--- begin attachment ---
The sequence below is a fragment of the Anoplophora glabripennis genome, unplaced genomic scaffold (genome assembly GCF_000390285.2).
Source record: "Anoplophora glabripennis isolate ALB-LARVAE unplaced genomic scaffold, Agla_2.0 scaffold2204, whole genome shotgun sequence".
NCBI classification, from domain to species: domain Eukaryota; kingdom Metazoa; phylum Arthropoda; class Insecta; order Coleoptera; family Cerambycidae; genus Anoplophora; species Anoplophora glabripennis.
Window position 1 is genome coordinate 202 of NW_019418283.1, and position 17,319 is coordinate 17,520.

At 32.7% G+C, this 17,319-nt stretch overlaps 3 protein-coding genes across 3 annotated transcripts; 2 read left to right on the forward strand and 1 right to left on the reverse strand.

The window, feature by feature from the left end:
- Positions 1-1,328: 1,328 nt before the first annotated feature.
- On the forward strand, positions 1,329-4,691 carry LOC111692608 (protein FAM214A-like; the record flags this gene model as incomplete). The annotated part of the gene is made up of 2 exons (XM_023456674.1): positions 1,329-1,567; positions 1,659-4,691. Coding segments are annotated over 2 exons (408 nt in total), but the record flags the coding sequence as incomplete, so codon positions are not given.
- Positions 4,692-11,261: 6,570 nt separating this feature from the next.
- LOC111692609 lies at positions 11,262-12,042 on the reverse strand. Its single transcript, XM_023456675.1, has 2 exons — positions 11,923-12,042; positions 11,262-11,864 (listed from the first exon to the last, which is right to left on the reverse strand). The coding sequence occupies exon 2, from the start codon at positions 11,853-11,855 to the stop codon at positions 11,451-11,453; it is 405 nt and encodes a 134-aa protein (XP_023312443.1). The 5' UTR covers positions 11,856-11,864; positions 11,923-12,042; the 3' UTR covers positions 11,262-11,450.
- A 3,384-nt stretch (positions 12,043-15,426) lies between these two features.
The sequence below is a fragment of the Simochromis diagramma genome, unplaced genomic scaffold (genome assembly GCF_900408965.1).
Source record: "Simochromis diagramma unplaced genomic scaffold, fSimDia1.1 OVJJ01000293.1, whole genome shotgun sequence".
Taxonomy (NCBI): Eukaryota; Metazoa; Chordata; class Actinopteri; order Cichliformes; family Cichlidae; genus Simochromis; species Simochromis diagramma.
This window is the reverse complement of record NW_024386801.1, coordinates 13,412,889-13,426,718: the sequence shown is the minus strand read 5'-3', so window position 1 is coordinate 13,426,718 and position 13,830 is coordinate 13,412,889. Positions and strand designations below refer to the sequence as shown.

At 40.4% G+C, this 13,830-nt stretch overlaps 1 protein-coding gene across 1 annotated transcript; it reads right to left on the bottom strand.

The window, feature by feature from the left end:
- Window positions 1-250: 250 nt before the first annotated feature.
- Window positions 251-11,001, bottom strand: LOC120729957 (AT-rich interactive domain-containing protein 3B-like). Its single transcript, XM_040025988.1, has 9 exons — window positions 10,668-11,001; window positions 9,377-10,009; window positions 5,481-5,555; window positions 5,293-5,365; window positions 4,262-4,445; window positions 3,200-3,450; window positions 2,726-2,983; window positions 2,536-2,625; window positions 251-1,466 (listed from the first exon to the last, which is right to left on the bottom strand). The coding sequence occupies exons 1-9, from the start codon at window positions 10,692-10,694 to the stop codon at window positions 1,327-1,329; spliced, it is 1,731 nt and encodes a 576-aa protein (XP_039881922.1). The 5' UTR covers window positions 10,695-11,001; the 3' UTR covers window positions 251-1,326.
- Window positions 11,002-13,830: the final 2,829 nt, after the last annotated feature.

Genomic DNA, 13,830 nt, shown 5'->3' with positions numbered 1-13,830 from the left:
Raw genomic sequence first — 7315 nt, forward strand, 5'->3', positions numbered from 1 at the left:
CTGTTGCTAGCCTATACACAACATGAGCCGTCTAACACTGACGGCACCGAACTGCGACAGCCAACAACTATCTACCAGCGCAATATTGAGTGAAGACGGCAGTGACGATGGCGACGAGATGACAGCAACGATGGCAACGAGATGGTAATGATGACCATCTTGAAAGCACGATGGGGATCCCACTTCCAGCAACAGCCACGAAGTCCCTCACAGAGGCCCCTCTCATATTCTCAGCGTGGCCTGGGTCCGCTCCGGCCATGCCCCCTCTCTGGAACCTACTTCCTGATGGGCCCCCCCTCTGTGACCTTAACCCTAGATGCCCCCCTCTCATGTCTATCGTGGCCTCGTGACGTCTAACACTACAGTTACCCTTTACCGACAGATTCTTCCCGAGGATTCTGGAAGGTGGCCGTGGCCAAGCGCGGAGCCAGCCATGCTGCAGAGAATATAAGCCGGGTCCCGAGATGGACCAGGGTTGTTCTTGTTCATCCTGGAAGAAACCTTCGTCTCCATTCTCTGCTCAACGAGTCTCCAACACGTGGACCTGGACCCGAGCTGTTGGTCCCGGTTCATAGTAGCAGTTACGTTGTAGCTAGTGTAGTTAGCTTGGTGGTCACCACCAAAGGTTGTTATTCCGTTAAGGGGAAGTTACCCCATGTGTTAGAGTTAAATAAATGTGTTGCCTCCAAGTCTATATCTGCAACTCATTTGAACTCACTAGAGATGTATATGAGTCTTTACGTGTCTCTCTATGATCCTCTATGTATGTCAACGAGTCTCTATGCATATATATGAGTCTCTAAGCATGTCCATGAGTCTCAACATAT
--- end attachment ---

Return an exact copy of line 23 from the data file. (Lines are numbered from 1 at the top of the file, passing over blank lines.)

CTGTTGCTAGCCTATACACAACATGAGCCGTCTAACACTGACGGCACCGAACTGCGACAGCCAACAACTATCTACCAGCGCAATATTGAGTGAAGACGGCAGTGACGATGGCGACGAGATGACAGCAACGATGGCAACGAGATGGTAATGATGACCATCTTGAAAGCACGATGGGGATCCCACTTCCAGCAACAGCCACGAAGTCCCTCACAGAGGCCCCTCTCATATTCTCAGCGTGGCCTGGGTCCGCTCCGGCCATGCCCCCTCTCTGGAACCTACTTCCTGATGGGCCCCCCCTCTGTGACCTTAACCCTAGATGCCCCCCTCTCATGTCTATCGTGGCCTCGTGACGTCTAACACTACAGTTACCCTTTACCGACAGATTCTTCCCGAGGATTCTGGAAGGTGGCCGTGGCCAAGCGCGGAGCCAGCCATGCTGCAGAGAATATAAGCCGGGTCCCGAGATGGACCAGGGTTGTTCTTGTTCATCCTGGAAGAAACCTTCGTCTCCATTCTCTGCTCAACGAGTCTCCAACACGTGGACCTGGACCCGAGCTGTTGGTCCCGGTTCATAGTAGCAGTTACGTTGTAGCTAGTGTAGTTAGCTTGGTGGTCACCACCAAAGGTTGTTATTCCGTTAAGGGGAAGTTACCCCATGTGTTAGAGTTAAATAAATGTGTTGCCTCCAAGTCTATATCTGCAACTCATTTGAACTCACTAGAGATGTATATGAGTCTTTACGTGTCTCTCTATGATCCTCTATGTATGTCAACGAGTCTCTATGCATATATATGAGTCTCTAAGCATGTCCATGAGTCTCAACATAT